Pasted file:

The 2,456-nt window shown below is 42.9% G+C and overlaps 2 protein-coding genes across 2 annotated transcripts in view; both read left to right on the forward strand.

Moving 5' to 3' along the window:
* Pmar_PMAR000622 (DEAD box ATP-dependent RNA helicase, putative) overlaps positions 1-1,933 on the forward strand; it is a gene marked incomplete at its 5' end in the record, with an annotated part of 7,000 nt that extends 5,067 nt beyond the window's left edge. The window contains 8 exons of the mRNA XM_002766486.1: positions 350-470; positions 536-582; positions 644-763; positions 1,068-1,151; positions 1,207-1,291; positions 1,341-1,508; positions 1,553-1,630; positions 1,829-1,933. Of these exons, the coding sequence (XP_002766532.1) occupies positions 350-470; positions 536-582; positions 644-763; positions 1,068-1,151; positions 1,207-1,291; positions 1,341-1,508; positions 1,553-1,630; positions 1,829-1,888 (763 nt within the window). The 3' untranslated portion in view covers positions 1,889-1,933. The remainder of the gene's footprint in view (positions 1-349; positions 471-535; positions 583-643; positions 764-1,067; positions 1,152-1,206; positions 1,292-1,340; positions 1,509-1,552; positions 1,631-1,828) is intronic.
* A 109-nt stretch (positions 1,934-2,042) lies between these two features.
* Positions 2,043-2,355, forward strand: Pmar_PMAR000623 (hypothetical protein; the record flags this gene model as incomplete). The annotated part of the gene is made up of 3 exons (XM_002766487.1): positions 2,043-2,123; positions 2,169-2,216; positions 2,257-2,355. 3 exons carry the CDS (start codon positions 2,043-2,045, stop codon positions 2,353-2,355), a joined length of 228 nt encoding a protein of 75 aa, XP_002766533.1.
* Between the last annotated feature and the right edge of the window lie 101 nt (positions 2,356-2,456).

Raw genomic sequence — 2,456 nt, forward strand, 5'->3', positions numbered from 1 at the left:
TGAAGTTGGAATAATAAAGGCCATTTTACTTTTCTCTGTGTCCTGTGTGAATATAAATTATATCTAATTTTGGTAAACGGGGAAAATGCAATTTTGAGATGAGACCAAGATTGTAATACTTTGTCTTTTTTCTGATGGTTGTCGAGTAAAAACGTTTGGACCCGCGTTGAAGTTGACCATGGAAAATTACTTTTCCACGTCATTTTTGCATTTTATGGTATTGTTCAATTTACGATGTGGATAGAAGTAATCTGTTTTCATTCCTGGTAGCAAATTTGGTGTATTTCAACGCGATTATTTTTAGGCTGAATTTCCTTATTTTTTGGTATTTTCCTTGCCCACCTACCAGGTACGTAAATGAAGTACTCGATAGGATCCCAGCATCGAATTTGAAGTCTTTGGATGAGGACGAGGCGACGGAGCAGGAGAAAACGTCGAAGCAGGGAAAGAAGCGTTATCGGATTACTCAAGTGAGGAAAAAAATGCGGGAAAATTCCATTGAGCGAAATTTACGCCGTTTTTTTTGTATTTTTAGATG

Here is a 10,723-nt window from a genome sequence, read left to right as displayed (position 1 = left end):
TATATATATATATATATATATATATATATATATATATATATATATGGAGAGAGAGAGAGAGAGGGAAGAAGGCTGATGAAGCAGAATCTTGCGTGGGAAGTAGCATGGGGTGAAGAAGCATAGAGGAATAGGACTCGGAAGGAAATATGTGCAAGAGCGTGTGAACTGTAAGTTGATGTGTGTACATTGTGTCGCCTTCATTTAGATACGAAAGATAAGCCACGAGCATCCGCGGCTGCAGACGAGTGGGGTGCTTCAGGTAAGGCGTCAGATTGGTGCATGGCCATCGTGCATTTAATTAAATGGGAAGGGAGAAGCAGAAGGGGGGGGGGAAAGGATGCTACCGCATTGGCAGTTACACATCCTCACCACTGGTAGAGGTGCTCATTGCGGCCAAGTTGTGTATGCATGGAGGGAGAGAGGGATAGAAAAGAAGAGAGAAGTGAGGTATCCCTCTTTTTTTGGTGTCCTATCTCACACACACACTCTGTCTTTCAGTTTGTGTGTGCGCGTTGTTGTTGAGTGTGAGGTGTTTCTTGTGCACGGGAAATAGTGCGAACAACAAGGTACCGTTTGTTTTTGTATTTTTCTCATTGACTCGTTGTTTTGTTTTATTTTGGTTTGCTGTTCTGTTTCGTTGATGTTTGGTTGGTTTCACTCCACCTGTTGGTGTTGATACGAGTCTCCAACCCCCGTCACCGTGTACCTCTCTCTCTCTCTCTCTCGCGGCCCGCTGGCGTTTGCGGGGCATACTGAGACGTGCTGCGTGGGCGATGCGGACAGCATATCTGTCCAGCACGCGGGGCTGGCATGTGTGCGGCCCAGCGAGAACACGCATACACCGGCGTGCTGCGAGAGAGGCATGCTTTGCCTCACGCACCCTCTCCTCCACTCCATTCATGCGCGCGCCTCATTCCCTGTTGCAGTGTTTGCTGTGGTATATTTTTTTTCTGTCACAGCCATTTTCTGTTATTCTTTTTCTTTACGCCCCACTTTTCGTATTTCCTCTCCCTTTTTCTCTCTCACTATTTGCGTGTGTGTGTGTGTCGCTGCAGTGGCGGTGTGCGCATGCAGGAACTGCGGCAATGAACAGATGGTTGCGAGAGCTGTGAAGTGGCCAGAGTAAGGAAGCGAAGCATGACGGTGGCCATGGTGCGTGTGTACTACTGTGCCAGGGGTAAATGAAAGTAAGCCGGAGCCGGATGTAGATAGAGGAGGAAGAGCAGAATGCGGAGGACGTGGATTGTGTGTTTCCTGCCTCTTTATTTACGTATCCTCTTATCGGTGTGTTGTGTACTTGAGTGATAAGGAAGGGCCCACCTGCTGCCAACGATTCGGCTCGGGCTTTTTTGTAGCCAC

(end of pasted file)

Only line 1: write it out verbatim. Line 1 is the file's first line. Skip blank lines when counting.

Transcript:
The 2,456-nt window shown below is 42.9% G+C and overlaps 2 protein-coding genes across 2 annotated transcripts in view; both read left to right on the forward strand.